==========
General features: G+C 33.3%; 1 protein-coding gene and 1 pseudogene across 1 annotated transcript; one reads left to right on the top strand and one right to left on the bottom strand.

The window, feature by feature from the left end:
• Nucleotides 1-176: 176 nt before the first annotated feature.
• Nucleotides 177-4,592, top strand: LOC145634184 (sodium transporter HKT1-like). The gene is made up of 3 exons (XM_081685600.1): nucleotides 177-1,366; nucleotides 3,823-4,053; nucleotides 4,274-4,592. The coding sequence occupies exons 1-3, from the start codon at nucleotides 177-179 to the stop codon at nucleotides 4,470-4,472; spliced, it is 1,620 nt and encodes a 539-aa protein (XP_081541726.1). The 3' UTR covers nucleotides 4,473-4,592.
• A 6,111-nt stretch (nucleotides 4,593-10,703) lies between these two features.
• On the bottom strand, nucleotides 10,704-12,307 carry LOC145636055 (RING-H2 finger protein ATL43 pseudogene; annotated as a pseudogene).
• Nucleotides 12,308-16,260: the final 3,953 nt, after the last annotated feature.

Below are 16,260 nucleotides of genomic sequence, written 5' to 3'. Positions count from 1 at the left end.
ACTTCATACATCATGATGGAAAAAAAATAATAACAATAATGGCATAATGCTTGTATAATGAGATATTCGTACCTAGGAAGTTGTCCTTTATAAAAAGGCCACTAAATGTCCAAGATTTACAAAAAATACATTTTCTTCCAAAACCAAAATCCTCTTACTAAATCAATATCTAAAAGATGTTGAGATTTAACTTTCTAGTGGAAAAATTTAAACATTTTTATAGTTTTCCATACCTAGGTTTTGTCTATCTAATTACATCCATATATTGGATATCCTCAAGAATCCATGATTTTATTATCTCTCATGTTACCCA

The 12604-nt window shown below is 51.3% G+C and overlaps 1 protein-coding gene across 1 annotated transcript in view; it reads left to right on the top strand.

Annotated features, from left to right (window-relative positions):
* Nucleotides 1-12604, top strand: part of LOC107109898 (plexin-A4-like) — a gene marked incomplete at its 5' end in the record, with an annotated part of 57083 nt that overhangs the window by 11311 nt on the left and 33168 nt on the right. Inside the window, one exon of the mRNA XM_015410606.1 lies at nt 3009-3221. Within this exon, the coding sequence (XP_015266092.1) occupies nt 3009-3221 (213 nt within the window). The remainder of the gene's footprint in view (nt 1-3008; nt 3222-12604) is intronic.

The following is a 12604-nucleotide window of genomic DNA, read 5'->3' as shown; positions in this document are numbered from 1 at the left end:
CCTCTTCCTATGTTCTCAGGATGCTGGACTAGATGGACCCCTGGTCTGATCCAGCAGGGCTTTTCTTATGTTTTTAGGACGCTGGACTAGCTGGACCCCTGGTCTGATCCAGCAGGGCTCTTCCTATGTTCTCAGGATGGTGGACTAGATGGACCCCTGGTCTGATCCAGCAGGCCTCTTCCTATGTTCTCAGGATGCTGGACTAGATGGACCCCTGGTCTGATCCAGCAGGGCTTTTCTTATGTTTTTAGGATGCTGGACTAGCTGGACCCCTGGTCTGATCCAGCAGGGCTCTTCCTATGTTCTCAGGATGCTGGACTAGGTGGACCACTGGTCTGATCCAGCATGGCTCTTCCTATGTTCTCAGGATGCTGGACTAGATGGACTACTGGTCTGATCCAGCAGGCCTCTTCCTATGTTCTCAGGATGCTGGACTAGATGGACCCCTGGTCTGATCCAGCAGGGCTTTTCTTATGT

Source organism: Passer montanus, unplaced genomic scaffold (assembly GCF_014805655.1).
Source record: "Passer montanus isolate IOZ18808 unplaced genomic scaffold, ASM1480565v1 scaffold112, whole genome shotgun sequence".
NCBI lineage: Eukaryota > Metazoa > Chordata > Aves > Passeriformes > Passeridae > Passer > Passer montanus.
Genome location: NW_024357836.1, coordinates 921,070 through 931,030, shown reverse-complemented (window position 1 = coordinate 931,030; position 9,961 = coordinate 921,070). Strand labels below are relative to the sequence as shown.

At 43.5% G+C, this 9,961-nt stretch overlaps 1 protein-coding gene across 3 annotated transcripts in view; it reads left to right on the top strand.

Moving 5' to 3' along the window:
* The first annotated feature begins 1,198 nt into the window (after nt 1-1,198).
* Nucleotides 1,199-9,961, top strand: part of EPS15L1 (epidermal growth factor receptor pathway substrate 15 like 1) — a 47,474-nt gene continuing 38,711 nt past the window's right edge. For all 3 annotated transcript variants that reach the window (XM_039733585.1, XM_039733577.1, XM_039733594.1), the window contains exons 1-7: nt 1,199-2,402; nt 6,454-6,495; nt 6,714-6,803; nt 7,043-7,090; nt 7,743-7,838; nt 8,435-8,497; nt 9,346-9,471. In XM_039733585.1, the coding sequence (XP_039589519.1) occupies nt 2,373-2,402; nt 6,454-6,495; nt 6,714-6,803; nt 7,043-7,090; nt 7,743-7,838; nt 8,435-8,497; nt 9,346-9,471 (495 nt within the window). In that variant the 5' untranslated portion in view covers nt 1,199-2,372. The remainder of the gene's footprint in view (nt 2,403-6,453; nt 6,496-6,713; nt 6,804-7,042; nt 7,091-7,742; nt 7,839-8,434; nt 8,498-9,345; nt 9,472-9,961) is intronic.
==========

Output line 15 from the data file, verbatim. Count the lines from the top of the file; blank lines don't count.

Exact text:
Source organism: Passer montanus, unplaced genomic scaffold (assembly GCF_014805655.1).